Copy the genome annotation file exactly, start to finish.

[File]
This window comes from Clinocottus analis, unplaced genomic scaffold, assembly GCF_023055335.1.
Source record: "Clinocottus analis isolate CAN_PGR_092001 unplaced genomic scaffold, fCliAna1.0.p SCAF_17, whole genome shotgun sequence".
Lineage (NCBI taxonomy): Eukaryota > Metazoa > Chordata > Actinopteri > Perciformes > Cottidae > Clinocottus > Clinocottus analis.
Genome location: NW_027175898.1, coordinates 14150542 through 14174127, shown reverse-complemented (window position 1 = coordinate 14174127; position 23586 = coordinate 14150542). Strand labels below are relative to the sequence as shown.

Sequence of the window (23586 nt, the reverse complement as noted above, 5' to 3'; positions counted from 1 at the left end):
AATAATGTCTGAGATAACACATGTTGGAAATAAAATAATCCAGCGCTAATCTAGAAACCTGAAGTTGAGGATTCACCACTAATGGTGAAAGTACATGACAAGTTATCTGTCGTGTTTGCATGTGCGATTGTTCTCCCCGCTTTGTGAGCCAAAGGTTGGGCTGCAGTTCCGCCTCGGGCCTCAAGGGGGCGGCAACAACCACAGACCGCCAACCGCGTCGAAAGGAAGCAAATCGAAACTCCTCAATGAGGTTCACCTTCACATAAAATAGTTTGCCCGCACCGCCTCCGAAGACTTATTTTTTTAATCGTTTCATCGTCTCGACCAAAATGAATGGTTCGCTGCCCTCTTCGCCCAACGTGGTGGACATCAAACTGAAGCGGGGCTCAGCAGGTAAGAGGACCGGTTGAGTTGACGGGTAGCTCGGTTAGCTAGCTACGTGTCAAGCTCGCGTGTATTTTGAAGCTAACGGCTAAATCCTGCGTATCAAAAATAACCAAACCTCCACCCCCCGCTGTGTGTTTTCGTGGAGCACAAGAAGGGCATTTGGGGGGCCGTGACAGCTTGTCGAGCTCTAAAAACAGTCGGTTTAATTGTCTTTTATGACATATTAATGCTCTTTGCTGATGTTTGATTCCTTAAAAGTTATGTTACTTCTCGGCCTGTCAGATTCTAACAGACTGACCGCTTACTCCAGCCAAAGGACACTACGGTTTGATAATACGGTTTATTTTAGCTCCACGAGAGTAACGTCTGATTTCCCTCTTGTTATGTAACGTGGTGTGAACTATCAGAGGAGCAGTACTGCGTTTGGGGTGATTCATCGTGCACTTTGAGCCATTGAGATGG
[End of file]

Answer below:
This window comes from Clinocottus analis, unplaced genomic scaffold, assembly GCF_023055335.1.
Source record: "Clinocottus analis isolate CAN_PGR_092001 unplaced genomic scaffold, fCliAna1.0.p SCAF_17, whole genome shotgun sequence".
Lineage (NCBI taxonomy): Eukaryota > Metazoa > Chordata > Actinopteri > Perciformes > Cottidae > Clinocottus > Clinocottus analis.
Genome location: NW_027175898.1, coordinates 14150542 through 14174127, shown reverse-complemented (window position 1 = coordinate 14174127; position 23586 = coordinate 14150542). Strand labels below are relative to the sequence as shown.

Sequence of the window (23586 nt, the reverse complement as noted above, 5' to 3'; positions counted from 1 at the left end):
AATAATGTCTGAGATAACACATGTTGGAAATAAAATAATCCAGCGCTAATCTAGAAACCTGAAGTTGAGGATTCACCACTAATGGTGAAAGTACATGACAAGTTATCTGTCGTGTTTGCATGTGCGATTGTTCTCCCCGCTTTGTGAGCCAAAGGTTGGGCTGCAGTTCCGCCTCGGGCCTCAAGGGGGCGGCAACAACCACAGACCGCCAACCGCGTCGAAAGGAAGCAAATCGAAACTCCTCAATGAGGTTCACCTTCACATAAAATAGTTTGCCCGCACCGCCTCCGAAGACTTATTTTTTTAATCGTTTCATCGTCTCGACCAAAATGAATGGTTCGCTGCCCTCTTCGCCCAACGTGGTGGACATCAAACTGAAGCGGGGCTCAGCAGGTAAGAGGACCGGTTGAGTTGACGGGTAGCTCGGTTAGCTAGCTACGTGTCAAGCTCGCGTGTATTTTGAAGCTAACGGCTAAATCCTGCGTATCAAAAATAACCAAACCTCCACCCCCCGCTGTGTGTTTTCGTGGAGCACAAGAAGGGCATTTGGGGGGCCGTGACAGCTTGTCGAGCTCTAAAAACAGTCGGTTTAATTGTCTTTTATGACATATTAATGCTCTTTGCTGATGTTTGATTCCTTAAAAGTTATGTTACTTCTCGGCCTGTCAGATTCTAACAGACTGACCGCTTACTCCAGCCAAAGGACACTACGGTTTGATAATACGGTTTATTTTAGCTCCACGAGAGTAACGTCTGATTTCCCTCTTGTTATGTAACGTGGTGTGAACTATCAGAGGAGCAGTACTGCGTTTGGGGTGATTCATCGTGCACTTTGAGCCATTGAGATGG